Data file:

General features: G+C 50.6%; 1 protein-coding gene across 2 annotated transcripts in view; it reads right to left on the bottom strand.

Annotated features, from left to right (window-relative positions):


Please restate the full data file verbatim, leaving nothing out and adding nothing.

General features: G+C 50.6%; 1 protein-coding gene across 2 annotated transcripts in view; it reads right to left on the bottom strand.

Annotated features, from left to right (window-relative positions):